Ray Conniff – 6 Today’s Sound

Sleeve Notes:

Ray Conniff has been at the top of his profession now for almost twenty years and his famous sound clearly belongs as much to the ’70s as it did to the ’50s and ’60s. His records, in fact, sell in even greater quantities today. No one could ever call him a bandwagon jumper—his sound and style are too well established to entertain any arguments along those lines—but he moves casually and comfortably with the times.

The stylistic changes that Conniff has introduced into his recording policy are almost imperceptible, but they are, nevertheless, positive changes. Play any two of his records and there is virtually no sign of any change. But play his first recording—and then his most recent, and the difference can be startling. The basic sound, of course, is more or less the same, except that it sounds bigger today. Through the years the chorus has grown from eight singers to twenty-five, the wordless “doo-dons” and “wah-wahs’ have been replaced by lyrics, and the original eight-part harmony has been expanded to sometimes sixteen separate vocal lines. Someone who has worked closely with ROY for many years as a member of the Conniff Singers is Rica Owen Moore. She praises Ray for his talent “Ray’s creativity never lies dormant,” she wrote recently; “it is ever-changing to present his own brand of distinctive listening pleasure. “While recording, Ray stands in front of the orchestra and chorus, a headset on that enables him to receive the complete sound. His practised ear tells him immediately if some one performer is ‘off-mike’. Each number is rehearsed until it meets with Ray’s standards: then and only then does he call for a ‘take’. Several of these takes may be required before he feels he has the one that echoes the perfection he demands on his albums. “There is no substitute for purity of sound. An audience may have varied musical tastes, but the success of Ray’s music proves that a majority of people the world over prefer his straightforward arrangements.”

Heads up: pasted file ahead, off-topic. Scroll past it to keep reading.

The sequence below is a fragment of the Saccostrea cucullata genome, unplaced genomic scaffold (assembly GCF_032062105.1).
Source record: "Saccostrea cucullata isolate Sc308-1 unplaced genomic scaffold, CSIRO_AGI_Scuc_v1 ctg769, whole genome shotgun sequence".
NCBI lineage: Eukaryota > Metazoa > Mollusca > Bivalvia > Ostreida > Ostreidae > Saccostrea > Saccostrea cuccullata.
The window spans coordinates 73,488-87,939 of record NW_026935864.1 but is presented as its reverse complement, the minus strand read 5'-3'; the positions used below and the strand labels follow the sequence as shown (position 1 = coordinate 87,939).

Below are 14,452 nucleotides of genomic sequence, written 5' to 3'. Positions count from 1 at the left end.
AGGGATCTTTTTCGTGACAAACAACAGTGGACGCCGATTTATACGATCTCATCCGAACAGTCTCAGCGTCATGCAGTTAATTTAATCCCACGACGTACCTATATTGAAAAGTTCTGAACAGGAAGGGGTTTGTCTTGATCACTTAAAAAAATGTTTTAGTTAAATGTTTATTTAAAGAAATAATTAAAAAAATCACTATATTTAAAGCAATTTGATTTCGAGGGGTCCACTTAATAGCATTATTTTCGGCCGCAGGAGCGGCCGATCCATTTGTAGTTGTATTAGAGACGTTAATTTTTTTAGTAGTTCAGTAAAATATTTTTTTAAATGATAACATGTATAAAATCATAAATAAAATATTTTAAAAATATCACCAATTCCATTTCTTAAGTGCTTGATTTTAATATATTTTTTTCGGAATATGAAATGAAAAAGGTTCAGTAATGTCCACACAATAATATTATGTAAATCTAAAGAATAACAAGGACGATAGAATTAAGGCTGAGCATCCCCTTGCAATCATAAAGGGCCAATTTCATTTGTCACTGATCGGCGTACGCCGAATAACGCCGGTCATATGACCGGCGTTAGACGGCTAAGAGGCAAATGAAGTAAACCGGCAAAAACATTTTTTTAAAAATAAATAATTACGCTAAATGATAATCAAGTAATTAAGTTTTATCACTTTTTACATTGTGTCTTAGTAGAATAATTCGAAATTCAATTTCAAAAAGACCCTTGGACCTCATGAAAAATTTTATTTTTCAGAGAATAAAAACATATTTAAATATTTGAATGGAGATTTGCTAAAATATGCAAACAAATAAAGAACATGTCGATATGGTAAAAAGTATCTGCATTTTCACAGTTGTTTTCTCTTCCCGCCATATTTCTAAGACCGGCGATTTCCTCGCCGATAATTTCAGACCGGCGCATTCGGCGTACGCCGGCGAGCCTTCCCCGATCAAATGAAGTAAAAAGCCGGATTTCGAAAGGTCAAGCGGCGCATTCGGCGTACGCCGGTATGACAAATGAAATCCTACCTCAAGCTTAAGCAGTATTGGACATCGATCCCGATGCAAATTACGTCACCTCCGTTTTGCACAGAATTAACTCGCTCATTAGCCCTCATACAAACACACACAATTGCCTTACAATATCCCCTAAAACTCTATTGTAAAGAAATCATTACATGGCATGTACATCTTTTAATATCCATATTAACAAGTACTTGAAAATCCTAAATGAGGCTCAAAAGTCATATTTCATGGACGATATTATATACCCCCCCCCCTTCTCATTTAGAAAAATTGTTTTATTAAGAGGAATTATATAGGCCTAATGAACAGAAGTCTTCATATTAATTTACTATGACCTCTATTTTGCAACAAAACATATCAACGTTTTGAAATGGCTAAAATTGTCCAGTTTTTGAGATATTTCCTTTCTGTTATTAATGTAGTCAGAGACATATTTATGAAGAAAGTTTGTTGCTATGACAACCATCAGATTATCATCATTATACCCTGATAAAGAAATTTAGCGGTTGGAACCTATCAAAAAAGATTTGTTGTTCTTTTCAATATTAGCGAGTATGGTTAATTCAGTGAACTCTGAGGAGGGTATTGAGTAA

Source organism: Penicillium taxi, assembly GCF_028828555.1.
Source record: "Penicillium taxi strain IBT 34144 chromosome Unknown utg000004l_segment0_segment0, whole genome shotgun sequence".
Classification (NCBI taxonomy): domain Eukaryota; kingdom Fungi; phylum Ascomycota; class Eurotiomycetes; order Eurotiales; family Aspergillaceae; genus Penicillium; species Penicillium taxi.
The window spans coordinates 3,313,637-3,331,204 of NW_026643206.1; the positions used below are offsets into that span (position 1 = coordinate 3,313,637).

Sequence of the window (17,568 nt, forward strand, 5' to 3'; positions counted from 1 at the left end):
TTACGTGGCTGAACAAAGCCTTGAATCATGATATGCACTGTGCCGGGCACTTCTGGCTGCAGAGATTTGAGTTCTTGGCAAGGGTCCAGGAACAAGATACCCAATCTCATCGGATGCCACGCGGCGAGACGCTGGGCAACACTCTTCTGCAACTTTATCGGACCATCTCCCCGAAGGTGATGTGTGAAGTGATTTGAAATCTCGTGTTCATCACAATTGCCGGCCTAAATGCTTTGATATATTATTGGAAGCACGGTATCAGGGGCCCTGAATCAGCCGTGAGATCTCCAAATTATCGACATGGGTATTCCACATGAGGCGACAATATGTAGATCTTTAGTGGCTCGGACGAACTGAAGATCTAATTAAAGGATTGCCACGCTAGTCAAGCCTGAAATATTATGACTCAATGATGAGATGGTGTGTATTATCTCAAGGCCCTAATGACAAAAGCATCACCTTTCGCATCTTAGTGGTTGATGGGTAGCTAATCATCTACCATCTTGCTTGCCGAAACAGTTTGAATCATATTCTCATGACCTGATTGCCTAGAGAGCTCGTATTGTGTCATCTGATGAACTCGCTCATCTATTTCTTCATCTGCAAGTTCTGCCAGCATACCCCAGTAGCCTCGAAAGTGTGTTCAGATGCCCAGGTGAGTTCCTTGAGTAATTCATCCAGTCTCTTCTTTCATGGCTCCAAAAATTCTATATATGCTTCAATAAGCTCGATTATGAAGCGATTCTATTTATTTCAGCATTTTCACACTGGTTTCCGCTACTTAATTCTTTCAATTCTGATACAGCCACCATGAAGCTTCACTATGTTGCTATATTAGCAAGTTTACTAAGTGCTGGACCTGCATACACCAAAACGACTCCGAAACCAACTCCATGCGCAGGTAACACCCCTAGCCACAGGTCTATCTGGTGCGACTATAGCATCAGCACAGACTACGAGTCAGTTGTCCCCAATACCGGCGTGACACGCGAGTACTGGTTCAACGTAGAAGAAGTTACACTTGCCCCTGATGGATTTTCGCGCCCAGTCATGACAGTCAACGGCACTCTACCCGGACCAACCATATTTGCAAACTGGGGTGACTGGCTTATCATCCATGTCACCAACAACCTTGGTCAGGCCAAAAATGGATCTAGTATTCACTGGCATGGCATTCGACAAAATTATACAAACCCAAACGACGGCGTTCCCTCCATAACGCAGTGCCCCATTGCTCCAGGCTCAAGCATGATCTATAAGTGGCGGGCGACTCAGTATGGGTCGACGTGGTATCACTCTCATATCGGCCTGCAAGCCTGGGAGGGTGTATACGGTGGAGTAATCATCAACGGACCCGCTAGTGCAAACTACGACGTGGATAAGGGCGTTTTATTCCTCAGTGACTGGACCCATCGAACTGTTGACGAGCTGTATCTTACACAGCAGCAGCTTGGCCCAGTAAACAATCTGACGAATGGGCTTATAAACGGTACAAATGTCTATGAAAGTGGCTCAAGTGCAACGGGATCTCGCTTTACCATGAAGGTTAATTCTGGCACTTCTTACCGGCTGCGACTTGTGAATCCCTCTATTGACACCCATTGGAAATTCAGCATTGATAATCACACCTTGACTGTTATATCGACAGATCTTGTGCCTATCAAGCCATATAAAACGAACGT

Side One Aquarius/Let the Sun Shine In
With the arrival in the late ’60s of the stage production ‘Hair’, the theatre witnessed the birth of a new genre—the rock musical. This was the first of the new-style musicals and in many respects it has remained the best, mainly by virtue of its excellent score by Rado, Ragni and MacDermot. In a show laden with good songs, this item is undoubtedly the most popular. In this interpretation, Ray Conniff has made full use of the singers, and both the words and music are attractively delivered in a straightforward, down-to-the-nifty-gritty Perhaps the most brilliant of the contemporary rock groups, Blood, Sweat and Tears created a lasting hit with this rhythmically infectious song. Composed by singer David Clayton-Thomas, it has become one of the most recorded songs of recent times. Ray treats the number in much the same fashion as the B, S & T recording, but with one or two ideas of his own. The result is unmistakably “Conniff”.

Everybody’s Talkin’
Of all the excellent ballads that have been written in recent years, this is unquestionably one of the most distinctive. Since it first appeared in the Academy Award-winning film ‘Midnight Cowboy’ in 1969, it has become one of the most requested songs in the world. This superior Conniff treatment captures the full import and beauty of the song.

This soul-stirring yet gently reflective ballad is generally considered to be George Harrison’s best composition. It seems unlikely that anyone would care to argue with this viewpoint after hearing this sensitive version by Ray Conniff and the Singers.